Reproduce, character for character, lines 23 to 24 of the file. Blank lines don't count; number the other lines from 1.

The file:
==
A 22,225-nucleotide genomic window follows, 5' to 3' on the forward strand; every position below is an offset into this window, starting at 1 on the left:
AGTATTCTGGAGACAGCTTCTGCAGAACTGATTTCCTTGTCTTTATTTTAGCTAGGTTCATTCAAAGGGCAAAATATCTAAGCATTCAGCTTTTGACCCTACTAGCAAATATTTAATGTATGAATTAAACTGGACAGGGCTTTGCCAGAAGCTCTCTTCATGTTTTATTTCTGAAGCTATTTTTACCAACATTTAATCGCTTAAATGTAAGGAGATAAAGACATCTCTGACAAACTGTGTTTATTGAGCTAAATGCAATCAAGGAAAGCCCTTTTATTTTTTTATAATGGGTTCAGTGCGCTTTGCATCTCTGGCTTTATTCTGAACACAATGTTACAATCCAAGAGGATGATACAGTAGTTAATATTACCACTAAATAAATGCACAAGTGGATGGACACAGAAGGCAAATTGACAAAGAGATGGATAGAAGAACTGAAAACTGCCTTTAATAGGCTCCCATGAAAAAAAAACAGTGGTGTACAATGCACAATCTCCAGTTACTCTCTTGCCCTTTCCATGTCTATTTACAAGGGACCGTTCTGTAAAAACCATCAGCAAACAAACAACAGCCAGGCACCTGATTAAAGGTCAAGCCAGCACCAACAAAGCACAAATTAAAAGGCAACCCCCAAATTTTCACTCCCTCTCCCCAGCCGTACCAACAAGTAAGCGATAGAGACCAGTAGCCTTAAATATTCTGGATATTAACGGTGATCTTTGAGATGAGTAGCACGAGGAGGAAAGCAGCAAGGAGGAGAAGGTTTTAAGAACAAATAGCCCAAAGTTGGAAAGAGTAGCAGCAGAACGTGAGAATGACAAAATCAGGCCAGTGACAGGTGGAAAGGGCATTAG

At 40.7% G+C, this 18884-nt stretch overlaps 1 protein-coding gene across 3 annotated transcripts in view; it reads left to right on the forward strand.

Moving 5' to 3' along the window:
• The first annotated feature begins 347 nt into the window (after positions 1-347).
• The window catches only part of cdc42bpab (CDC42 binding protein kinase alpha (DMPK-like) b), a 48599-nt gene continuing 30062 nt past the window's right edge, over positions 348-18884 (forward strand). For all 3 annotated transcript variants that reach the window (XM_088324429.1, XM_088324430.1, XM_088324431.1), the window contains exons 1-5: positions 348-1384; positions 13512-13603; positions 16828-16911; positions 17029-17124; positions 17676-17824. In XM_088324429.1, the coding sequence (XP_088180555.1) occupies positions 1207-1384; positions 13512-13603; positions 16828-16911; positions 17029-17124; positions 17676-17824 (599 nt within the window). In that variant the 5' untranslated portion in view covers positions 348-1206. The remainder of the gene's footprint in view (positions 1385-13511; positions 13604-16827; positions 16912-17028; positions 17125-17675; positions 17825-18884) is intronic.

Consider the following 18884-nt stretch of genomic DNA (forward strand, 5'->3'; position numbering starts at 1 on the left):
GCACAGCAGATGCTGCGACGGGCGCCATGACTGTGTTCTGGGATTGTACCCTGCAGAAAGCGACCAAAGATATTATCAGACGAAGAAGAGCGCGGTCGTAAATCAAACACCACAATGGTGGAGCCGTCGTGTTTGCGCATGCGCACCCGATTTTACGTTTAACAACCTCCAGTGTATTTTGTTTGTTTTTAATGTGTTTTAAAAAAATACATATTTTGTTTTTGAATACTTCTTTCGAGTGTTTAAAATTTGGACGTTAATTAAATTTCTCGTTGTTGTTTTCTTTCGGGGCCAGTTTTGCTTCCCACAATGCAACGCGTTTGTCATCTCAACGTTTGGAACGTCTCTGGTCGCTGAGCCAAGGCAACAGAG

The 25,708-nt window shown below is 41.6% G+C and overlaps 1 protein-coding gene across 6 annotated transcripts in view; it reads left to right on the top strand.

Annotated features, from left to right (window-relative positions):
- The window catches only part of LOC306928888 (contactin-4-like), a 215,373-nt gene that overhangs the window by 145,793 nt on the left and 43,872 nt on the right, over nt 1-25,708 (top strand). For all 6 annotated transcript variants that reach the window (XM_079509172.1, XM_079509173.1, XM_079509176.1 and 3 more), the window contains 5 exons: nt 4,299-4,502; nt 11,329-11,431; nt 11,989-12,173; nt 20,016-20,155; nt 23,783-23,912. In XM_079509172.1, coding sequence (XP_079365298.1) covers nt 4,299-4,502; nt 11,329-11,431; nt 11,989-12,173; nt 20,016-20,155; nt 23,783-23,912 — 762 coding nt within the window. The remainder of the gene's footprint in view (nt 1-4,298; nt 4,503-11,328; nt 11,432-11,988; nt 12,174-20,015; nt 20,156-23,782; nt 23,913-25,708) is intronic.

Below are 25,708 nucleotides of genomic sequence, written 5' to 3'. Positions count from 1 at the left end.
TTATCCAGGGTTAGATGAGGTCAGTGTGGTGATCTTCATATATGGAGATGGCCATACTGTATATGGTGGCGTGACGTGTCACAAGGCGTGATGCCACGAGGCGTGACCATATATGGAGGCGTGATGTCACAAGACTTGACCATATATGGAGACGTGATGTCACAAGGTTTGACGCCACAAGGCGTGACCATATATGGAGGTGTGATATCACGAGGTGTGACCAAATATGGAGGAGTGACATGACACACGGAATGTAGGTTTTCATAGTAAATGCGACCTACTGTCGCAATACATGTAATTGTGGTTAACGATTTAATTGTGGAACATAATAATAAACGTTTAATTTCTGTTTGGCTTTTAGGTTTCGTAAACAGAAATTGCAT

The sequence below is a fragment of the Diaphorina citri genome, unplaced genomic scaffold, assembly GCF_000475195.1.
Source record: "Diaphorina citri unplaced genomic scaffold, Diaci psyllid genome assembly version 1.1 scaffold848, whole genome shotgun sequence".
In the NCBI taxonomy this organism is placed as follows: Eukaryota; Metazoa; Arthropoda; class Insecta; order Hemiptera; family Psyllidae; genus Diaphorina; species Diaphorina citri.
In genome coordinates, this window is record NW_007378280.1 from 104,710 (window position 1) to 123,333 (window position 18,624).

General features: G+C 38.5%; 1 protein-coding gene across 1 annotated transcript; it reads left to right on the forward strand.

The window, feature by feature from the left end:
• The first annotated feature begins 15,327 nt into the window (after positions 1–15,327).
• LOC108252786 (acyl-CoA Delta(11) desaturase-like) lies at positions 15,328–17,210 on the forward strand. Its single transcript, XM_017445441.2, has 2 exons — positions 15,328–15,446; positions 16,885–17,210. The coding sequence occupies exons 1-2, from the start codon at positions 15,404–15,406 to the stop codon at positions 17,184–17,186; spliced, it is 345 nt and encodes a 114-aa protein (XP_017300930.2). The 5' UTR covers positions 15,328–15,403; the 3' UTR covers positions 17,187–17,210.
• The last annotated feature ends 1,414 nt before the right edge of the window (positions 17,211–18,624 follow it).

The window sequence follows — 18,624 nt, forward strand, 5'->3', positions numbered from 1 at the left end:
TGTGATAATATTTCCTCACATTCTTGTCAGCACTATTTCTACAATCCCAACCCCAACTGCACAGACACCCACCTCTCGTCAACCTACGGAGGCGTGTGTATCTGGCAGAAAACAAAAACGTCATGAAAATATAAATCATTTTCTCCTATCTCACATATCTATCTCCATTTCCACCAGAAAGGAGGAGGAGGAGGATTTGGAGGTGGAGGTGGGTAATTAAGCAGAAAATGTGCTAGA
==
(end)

The window sequence follows — 18,624 nt, forward strand, 5'->3', positions numbered from 1 at the left end:
TGTGATAATATTTCCTCACATTCTTGTCAGCACTATTTCTACAATCCCAACCCCAACTGCACAGACACCCACCTCTCGTCAACCTACGGAGGCGTGTGTATCTGGCAGAAAACAAAAACGTCATGAAAATATAAATCATTTTCTCCTATCTCACATATCTATCTCCATTTCCACCAGAAAGGAGGAGGAGGAGGATTTGGAGGTGGAGGTGGGTAATTAAGCAGAAAATGTGCTAGA